By Sarah CR Clark
Harry C. Boyte is a self-described public intellectual and community organizer.
In the 1960s, Boyte worked with the Southern Christian Leadership Conference headed by Martin Luther King Jr. After moving to Minnesota, he founded the Center for Democracy and Citizenship at the Humphrey School of Public Affairs at the University of Minnesota. He is currently a co-director of the Institute for Public Life and Work at Augsburg University.
Boyte and his wife, Marie Ström, live in St. Anthony Park. Harry identifies himself as Scottish American. The following is my conversation with Boyte:
Q: Where did you grow up and go to school?
A: I grew up in Atlanta, Ga., and lived there until high school, and then we moved to North Carolina. I went to Duke (University) because I wanted to stay in the South. The Freedom Movement was capturing my passion, and I wanted to be involved.
My parents were rare, outspoken opponents of segregation. My mother helped desegregate the libraries and the League of Women Voters in Atlanta.
And Dad, who eventually was the only white person on King’s executive committee, desegregated the Red Cross and started an organization to keep public schools open.
There was a lot of violence and fear around that. I remember his name was in the paper when I was 12. I came out early in the morning and there was a cross burning in the yard, and we received 150 threatening phone calls in one week. So, I changed my path to the grade school because the sheriff up the street was in the Ku Klux Klan. I don’t remember fear exactly, but I do remember turmoil as a young kid.
After my junior year of high school, I went to a Quaker work camp in Philadelphia and we were working in a low-income, Black neighborhood. It was a significant time for me. We were kids from all across the country and I remember it as an electric experience, an intellectual experience.
Q: The racial climate today has been compared to 1960’s civil rights movement. What do you think?
A: The South was much more racially inflamed and repressive than things generally are today. In the world I grew up in, people were scared to say anything. On the other hand, the disciplines of nonviolence have pretty much eroded today.
For example, one of the principles of nonviolence that shaped the Freedom Movement was that you don’t demonize or humiliate your enemies. Rather, you try to figure out where they’re coming from. It was not only individuals trying to practice this, it shaped the whole movement’s strategy.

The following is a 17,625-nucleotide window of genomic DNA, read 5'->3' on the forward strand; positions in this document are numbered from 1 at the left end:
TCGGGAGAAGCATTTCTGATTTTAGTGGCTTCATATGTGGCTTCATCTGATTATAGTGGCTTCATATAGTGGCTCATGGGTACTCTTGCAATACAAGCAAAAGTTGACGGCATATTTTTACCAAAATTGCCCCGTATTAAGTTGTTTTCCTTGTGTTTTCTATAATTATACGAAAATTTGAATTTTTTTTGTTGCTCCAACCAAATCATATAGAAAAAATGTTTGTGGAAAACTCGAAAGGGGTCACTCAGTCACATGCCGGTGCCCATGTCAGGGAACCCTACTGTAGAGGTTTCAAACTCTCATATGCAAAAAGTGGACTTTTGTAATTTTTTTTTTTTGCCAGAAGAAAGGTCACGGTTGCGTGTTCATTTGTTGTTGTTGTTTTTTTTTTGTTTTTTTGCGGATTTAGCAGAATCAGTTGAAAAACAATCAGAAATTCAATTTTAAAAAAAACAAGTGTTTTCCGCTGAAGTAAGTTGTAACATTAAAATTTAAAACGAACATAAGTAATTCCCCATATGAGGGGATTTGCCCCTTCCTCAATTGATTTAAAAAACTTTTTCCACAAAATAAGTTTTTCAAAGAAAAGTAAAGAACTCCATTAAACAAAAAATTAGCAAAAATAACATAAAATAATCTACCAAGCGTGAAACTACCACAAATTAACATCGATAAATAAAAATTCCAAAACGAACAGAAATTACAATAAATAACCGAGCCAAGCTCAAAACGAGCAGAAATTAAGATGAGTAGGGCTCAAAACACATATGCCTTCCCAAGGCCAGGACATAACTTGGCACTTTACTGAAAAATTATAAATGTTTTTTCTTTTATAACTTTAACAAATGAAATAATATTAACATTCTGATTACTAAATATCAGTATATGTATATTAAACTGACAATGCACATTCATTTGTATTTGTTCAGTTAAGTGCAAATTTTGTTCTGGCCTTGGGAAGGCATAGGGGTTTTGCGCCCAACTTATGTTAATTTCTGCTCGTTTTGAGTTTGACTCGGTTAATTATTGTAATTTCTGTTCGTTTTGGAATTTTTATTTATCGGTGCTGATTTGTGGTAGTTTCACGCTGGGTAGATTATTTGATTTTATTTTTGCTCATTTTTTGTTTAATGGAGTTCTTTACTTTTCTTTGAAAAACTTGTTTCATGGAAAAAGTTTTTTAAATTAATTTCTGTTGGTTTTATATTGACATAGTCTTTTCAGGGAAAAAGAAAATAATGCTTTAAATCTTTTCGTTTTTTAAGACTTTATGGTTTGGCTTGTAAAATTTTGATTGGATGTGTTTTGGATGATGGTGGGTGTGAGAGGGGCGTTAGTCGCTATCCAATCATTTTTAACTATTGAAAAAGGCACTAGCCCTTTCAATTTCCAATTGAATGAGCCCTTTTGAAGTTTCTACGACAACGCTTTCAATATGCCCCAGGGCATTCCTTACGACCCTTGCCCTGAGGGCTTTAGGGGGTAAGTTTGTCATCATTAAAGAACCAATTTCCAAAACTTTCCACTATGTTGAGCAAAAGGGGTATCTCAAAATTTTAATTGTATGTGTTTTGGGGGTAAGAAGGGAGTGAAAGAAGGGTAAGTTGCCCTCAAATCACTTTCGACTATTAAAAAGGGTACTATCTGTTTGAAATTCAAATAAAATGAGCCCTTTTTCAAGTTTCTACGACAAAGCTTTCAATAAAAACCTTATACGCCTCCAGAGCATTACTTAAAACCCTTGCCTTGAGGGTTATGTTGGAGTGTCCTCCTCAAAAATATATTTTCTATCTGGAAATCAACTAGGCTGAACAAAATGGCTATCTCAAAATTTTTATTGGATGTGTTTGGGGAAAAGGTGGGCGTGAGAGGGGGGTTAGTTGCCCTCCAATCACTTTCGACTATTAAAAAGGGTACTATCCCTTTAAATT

So for example, the Great March on Washington, D.C.: The organizer of the March was Bayard Rustin, a brilliant strategist. He theorized that one-third of the U.S. was in favor of the movement, one-third were opponents and one-third were vaguely sympathetic but not advocates.
Rustin framed the whole event not as a protest but as a conversation with America. And that was embodied not only in King’s “I Have a Dream” speech (which, as a kid, I heard the night before when he practiced in his hotel room) but in the discipline, solemnity and dignity of the marchers.
Today’s strong “war metaphor” encourages protests to seem good versus bad. It’s hard to make conversation.
Q: As a public intellectual, people often ask for your thoughts. I’m wondering, how do you feel in this dual-pandemic time (with COVID-19 and institutional racism)?
A: This is a moment of huge transition. And while it’s a dramatic time, there have been some silver linings to the coronavirus pandemic. A CDC public health study, just published, determined that high community strength was an indicator for resilience during a pandemic, for instance. This sort of language, affirmed in the study, is powerful.
I am also worried about the intensification of war language around this election. Trump didn’t invent this problem; he is the culmination of a very long and dangerous trend.
Q: So many neighbors are struggling with how to begin dismantling systemic racism. Do you have any ideas?
A: It’s important to work through the fact that European-Americans live in bubbles. And that’s true no matter socio-economic or educational status.
The best thing you can do is get to know people from different backgrounds. I have been enjoying the work of an organization called Braver Angels (braverangels.org). And then, while there is a plethora of victim stories, stories of ingenuity and resilience are missing. Seek out great stories of Black people and immigrants who build and create things in the face of oppression.
Sarah CR Clark lives in St. Anthony Park and is a regular freelance writer for the Bugle.